• Productivity: Employees who understand expectations and have the tools to succeed are more productive than those who don’t have the necessities they need to perform. Also, employees who are satisfied in the workplace tend to be more productive compared to those who are unsatisfied.
  • Profitability: Employees can take different actions to affect profitability. This ranges from turning off their desk fan when they leave to negotiating more aggressively for the company. When employees feel fulfilled and connected in the workplace, they’re more willing to go the extra mile for the team.
  • Retention: Employees who are engaged and happy in their position tend to stay with a company longer. However, this depends directly upon their relationship with their immediate supervisor or manager. If an employee has a good relationship with their manager, they will likely stay with the company even if the company doesn’t offer significant employee benefits. On the other hand, if an employee has a poor relationship with their manager, they will likely leave the company regardless of incentives or employee services.
  • Customer Satisfaction: When organizations have strong internal relationships and high employee satisfaction, customers tend to be happier. This is because strong relationships between employees lead to higher levels of productivity and high employee satisfaction leads to low turnover. Low turnover ensures that employees are able to be consistent as they develop a routine with their fellow coworkers. This routine allows employees to give customers an efficient and consistent experience. 
Example: The Retail Stores

A large retail company used the Q12 items within its stores. After receiving over 28,000 responses from employees across the country, the organization saw an interesting trend between its franchises. Some stores reported back with a high number of “strongly agree” answers. However, others reported back with a significantly lower number of “strongly agree” answers. The discrepancy between their yearly performance is as follows:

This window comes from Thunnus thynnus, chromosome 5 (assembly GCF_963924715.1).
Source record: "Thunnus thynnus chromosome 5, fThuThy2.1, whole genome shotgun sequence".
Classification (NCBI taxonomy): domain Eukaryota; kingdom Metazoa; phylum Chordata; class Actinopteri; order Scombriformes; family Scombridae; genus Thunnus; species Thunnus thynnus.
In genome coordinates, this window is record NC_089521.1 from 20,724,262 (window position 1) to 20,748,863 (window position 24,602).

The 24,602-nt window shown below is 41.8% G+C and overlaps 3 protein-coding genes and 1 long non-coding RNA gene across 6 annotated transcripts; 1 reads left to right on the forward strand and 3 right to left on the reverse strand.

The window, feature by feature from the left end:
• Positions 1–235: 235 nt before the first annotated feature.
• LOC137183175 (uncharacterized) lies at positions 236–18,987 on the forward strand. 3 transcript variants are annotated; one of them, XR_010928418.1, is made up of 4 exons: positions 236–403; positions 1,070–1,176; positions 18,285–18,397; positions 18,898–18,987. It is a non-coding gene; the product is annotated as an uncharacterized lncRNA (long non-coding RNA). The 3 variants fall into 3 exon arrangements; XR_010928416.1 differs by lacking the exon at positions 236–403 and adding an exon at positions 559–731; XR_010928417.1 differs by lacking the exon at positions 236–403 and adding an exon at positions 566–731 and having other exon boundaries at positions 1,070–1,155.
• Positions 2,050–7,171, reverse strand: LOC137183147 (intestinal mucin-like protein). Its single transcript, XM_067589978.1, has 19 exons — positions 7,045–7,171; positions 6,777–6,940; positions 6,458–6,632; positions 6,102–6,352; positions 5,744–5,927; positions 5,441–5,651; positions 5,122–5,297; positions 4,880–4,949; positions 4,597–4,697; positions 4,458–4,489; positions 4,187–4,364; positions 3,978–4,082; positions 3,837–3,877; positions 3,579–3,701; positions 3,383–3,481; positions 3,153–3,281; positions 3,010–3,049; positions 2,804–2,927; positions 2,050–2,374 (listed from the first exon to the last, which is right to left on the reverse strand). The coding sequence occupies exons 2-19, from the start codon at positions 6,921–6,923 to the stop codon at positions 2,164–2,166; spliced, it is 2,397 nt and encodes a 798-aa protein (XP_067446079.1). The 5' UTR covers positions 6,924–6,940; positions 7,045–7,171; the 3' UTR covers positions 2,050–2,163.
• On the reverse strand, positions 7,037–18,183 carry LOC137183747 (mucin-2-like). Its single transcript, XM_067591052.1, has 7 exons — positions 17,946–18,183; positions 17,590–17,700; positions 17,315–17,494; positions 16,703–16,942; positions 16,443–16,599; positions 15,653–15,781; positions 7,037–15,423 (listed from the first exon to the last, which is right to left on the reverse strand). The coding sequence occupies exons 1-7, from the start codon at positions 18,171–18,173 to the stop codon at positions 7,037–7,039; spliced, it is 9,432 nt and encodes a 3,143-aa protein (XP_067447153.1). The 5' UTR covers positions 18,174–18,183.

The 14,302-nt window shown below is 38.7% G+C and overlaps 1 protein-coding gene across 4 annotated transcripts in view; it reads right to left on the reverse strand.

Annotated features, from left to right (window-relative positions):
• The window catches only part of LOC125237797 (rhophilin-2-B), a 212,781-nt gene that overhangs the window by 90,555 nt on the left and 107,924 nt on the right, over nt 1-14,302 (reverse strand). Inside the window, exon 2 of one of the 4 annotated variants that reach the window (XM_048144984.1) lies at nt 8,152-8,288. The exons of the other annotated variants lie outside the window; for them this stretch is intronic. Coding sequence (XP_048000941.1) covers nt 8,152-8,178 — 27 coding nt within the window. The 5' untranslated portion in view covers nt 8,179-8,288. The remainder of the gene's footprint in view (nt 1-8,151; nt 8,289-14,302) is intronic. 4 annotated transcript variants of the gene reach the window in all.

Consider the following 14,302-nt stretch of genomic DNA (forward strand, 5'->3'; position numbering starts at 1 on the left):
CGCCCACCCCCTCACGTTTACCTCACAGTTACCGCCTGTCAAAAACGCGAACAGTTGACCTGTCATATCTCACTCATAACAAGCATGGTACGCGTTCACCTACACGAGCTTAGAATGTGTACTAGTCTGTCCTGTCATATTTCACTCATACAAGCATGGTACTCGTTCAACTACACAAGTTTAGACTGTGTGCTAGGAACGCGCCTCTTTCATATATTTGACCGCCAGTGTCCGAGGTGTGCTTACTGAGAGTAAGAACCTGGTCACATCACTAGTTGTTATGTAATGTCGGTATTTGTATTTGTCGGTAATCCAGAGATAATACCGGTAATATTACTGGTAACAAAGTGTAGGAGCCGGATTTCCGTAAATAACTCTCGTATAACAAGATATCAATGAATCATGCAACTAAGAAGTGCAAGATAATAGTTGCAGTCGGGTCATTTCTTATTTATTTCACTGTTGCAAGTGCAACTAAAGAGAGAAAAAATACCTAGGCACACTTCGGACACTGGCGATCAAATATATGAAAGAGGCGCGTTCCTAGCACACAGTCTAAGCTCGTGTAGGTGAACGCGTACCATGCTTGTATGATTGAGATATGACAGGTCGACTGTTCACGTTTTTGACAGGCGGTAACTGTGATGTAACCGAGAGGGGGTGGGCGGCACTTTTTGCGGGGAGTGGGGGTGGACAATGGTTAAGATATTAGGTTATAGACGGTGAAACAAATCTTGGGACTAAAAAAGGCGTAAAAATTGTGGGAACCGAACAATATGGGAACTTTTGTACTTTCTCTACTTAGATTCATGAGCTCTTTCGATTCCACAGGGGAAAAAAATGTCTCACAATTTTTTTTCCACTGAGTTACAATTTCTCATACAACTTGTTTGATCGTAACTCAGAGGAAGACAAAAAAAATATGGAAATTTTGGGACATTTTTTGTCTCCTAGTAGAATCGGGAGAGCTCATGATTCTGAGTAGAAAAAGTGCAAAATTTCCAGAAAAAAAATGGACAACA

Top 25% of “Strongly Agree” AnswersBottom 25% of “Strongly Agree” Answers
Sales BudgetOn average, these stores were 4.5% over their sales budget for the year.On average, these stores were 0.84% below their sales budget for the year.
Profit/LossThese stores ended their year almost 14% over their profit budget.These stores ended their year almost 30% below their profit budget.
TurnoverThe top stores maintained approximately 12 employees more per store than the bottom stores. This calculates out to about 1,000 employees per year. Because of the costs of scouting, hiring, and training, this difference cost the corporation about $27 million dollars over the course of the year. 

The retail company gave every store the same tools, incentives, initiatives, and rules, so what was causing the disparity in numbers? The answer was management. The Q12 Items revealed that direct management dictated the experience of the employees. Even though they were given the same materials and benefits, employees at lower-performing stores typically had lower levels of satisfaction and motivation because of their negative relationships with their immediate managers. 

The Q12 Order

The Q12 items are ordered in a specific way. The ordering of these items guides employees through a specific thought-process that shows their level of security and satisfaction with the company. Those levels are as follows:

Level/ Q12 ItemsSignificance“Strongly Agree”“Strongly Disagree”